I'm having trouble establishing a sequence of events in the following sentences (italicized) and understanding why the past perfect is needed. "Once upon a time, when I was a child reading fairy ...
2
votes
4answers
393 views

What does “mertilize” mean?

I have been unable to find a definition, or a source for the word mertilize. I've seen it used on TV, in articles, and even in comic strips.
0
votes
1answer
56 views

Does “send” require a “to”? [duplicate]

Is the following grammatical? Should I send the letter to her? If it is, then how come that send can also be used without to? Should I send her the letter? What about the use of send in a ...
1
vote
2answers
48 views

“Start to Inf.” vs. “start V-ing” [duplicate]

I want to know about usage of "start + action" and "stop + action". Which one of followin are correct or preferred? For ex. When shall I start working? When shall I stop working? Or ...
25
votes
5answers
2k views

What is the hearing equivalent of behold?

According to the Oxford definition of behold it only applies to seeing and not to hearing. be·hold /bəˈhōld/ verb archaic literary verb: behold; 3rd person present: beholds; past ...
-1
votes
1answer
57 views

'Having been' verb third form, 'having been having' [closed]

There is the tittle milk in the jug because of my cow! Having been distributed it wouldn't not, having been gathered it wouldn't not! I have been having difficulties understanding these words for ...
2
votes
5answers
120 views

A word or phrase for “going past a deadline.”

I'm translating a document into English from a business meeting. Participants are often being implored to finish their tasks by November, as planned, and in no way ??? to December. I'll give some ...
0
votes
3answers
59 views

Is a “dozen donuts” a singular or plural subject? [duplicate]

which is correct? How much IS a dozen of donuts? OR How much are a dozen of donuts?
0
votes
0answers
44 views

Can plural subject precede a single complement? [closed]

I wonder if the the following sentence is correct grammatically, where a singular complement (if I am calling it the correct way) i.e. "a factor" is used with plural subject: these five roles ...
0
votes
5answers
62 views

To what extent do 'earn income' and 'generate income' differ? [closed]

I've had a short search on this but may have overlooked an easily-accessible source that differentiates the two. They don't seem synonymous, but I can't yet point to a definition of the two. To me, ...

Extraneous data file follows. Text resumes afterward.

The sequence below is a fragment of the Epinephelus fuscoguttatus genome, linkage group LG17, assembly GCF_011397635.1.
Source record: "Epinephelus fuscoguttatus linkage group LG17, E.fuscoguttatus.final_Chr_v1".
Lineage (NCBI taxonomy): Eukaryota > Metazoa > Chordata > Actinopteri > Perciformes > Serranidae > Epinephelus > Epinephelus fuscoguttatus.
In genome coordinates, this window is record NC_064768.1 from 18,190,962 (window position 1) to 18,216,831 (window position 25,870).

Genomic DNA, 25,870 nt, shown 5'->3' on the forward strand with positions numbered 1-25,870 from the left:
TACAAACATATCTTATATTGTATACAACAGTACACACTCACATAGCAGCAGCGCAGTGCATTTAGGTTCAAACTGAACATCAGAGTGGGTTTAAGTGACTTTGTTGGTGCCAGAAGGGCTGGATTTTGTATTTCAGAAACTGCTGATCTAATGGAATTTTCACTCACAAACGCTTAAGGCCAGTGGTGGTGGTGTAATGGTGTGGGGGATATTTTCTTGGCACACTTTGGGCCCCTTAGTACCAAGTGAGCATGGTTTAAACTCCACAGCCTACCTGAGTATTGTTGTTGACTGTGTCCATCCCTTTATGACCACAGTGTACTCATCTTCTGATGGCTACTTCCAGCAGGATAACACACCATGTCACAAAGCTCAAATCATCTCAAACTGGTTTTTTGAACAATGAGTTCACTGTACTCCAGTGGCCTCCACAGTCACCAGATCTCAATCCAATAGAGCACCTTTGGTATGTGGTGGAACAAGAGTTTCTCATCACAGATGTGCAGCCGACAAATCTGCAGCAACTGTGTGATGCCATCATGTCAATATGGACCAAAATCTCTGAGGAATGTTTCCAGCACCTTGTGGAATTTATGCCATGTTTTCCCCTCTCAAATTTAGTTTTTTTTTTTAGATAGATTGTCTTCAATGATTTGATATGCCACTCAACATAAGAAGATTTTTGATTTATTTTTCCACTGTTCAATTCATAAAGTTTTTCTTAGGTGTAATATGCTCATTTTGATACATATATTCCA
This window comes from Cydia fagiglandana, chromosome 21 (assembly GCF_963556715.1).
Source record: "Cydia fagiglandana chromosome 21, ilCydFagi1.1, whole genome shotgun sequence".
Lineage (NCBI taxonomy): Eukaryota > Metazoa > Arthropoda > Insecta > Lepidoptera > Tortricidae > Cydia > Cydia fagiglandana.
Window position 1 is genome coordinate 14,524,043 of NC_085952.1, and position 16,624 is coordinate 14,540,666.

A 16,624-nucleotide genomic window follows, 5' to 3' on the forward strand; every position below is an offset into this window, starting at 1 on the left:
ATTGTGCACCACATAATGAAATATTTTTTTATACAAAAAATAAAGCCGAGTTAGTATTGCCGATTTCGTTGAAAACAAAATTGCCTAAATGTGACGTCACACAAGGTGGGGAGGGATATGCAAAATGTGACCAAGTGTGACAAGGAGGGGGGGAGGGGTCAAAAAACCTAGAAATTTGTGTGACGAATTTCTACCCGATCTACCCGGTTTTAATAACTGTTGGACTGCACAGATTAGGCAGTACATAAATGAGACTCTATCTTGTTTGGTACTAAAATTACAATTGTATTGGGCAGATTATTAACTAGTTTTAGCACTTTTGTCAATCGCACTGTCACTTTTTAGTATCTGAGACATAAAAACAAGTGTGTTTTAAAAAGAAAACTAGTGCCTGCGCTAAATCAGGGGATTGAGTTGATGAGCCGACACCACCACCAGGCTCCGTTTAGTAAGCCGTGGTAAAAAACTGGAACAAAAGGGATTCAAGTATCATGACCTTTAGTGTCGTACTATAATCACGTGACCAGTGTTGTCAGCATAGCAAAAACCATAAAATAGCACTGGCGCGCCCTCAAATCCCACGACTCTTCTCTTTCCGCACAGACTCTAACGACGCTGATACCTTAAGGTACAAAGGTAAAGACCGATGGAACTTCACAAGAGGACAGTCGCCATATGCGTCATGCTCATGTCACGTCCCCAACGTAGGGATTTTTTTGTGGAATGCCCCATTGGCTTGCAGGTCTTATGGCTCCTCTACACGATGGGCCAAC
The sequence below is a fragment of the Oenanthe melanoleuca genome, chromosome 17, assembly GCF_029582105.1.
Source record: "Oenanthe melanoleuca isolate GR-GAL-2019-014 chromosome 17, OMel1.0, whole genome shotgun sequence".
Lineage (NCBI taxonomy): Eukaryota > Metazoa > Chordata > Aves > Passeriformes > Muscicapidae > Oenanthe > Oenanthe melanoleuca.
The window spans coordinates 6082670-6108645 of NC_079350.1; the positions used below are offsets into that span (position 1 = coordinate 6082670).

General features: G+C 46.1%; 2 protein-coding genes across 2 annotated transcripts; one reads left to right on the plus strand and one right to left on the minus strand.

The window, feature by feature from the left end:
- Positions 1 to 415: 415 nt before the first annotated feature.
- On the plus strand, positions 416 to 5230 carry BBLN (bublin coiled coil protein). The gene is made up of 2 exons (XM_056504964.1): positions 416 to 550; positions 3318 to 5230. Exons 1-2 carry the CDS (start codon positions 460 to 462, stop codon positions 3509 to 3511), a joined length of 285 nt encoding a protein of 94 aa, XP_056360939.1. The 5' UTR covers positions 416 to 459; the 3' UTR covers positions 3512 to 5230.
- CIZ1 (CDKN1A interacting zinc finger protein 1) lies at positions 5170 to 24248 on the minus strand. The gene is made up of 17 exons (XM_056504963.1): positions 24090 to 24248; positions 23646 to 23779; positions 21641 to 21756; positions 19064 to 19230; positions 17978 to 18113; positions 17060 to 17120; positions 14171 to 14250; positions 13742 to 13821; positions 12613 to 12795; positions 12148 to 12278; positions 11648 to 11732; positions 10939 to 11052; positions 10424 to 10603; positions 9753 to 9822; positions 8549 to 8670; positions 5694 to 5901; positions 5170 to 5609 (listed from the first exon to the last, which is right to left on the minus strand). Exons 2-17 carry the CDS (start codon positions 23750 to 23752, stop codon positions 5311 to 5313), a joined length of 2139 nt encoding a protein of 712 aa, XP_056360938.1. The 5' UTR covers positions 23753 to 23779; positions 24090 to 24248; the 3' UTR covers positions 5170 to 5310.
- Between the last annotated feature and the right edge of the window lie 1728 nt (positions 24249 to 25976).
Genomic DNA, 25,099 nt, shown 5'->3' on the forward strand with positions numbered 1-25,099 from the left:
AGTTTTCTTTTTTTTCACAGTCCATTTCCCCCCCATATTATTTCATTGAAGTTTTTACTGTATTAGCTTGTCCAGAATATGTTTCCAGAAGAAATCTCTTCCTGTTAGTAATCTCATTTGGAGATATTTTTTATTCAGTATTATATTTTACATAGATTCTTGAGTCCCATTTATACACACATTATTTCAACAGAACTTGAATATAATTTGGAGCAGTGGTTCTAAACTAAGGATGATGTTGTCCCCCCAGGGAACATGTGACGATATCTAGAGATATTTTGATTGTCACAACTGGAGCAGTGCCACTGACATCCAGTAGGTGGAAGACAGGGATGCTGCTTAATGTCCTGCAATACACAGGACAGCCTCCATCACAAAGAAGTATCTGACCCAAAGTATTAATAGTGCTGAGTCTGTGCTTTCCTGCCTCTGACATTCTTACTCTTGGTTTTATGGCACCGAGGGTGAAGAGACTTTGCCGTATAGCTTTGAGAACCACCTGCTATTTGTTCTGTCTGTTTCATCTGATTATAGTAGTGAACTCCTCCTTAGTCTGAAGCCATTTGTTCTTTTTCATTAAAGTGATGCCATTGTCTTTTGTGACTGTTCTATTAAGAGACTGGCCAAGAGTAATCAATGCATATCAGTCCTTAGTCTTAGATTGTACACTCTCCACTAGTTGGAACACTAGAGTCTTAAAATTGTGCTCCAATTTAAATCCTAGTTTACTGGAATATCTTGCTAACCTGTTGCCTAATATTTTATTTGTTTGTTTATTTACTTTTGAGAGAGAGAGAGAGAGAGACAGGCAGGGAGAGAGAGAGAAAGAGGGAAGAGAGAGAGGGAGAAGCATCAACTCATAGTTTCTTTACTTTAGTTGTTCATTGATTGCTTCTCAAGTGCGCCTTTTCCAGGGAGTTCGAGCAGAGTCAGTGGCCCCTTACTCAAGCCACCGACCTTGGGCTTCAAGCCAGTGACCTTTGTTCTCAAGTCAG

0
votes
3answers
33 views

Use of Phrasal Verb 'Yearn for'

I'd like to ask if the following sentence is grammatically correct: It is a rare luxury yearned for by even those who have it all. I am especially concerned with the usage of the phrasal verb ...
0
votes
2answers
22 views

Using “resolve” to mean “turn (into)”

Liquidation is the process of resolving a company's assets into cash. Is the word resolve used correctly here?
0
votes
1answer
53 views

I sneeze, I snoze [closed]

This has really been keeping me up at night. If the past tense of freeze is froze, then how come the past tense of sneeze isn't snoze?
0
votes
0answers
12 views

is this the correct form of the usage each and every? [duplicate]

Each day I arrive at work it usually is the same routine. Every funeral home is organized the same.
0
votes
2answers
52 views

Two past perfect verbs in the same sentence

Both these sentences contain two verbs (correct me if I'm wrong) that are in the past perfect tense. I'd like to ask how do they occur in chronological order. Though my question is related to the one ...
0
votes
0answers
40 views

The Largest is White Bears [closed]

My question is twofold. I came across this text: "The Largest is White Bears" in a presentation. Intuitively this seems incorrect. Is there any grammatical justification for the singular form of the ...
0
votes
2answers
69 views

Is there a word for “making someone notice you”?

The other day, I was in my car, waiting for a traffic light behind a pedestrian crossing. A friend of mine crossed the street right in front of me. For some reason, I didn't try to get his ...
3
votes
2answers
105 views

Over half our board and staff [are/is] people of color? [duplicate]

I'm under the impression that the correct verb to use is "are," but my colleagues believe it to be "is." And what about just: "over half our board [are/is] people of color" ? Another case: "over ...